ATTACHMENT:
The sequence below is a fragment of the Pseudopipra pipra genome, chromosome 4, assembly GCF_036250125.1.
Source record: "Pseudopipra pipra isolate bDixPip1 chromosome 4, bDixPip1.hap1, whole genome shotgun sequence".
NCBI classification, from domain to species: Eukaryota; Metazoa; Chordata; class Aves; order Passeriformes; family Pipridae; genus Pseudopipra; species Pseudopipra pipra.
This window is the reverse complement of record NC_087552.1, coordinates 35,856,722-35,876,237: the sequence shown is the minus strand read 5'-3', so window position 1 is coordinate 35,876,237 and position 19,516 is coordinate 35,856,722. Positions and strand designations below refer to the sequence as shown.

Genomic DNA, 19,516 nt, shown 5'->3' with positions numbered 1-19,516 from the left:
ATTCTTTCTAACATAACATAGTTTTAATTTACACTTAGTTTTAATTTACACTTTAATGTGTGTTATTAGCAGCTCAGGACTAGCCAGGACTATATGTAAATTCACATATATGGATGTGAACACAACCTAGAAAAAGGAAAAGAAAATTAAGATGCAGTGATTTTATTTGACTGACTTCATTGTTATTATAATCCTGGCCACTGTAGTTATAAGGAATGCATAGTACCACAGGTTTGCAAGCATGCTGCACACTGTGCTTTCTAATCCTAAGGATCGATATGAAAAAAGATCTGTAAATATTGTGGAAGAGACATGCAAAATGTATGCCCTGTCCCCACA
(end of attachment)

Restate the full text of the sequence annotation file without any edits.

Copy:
The sequence below is a fragment of the Pseudopipra pipra genome, chromosome 4, assembly GCF_036250125.1.
Source record: "Pseudopipra pipra isolate bDixPip1 chromosome 4, bDixPip1.hap1, whole genome shotgun sequence".
NCBI classification, from domain to species: Eukaryota; Metazoa; Chordata; class Aves; order Passeriformes; family Pipridae; genus Pseudopipra; species Pseudopipra pipra.
This window is the reverse complement of record NC_087552.1, coordinates 35,856,722-35,876,237: the sequence shown is the minus strand read 5'-3', so window position 1 is coordinate 35,876,237 and position 19,516 is coordinate 35,856,722. Positions and strand designations below refer to the sequence as shown.

Genomic DNA, 19,516 nt, shown 5'->3' with positions numbered 1-19,516 from the left:
ATTCTTTCTAACATAACATAGTTTTAATTTACACTTAGTTTTAATTTACACTTTAATGTGTGTTATTAGCAGCTCAGGACTAGCCAGGACTATATGTAAATTCACATATATGGATGTGAACACAACCTAGAAAAAGGAAAAGAAAATTAAGATGCAGTGATTTTATTTGACTGACTTCATTGTTATTATAATCCTGGCCACTGTAGTTATAAGGAATGCATAGTACCACAGGTTTGCAAGCATGCTGCACACTGTGCTTTCTAATCCTAAGGATCGATATGAAAAAAGATCTGTAAATATTGTGGAAGAGACATGCAAAATGTATGCCCTGTCCCCACA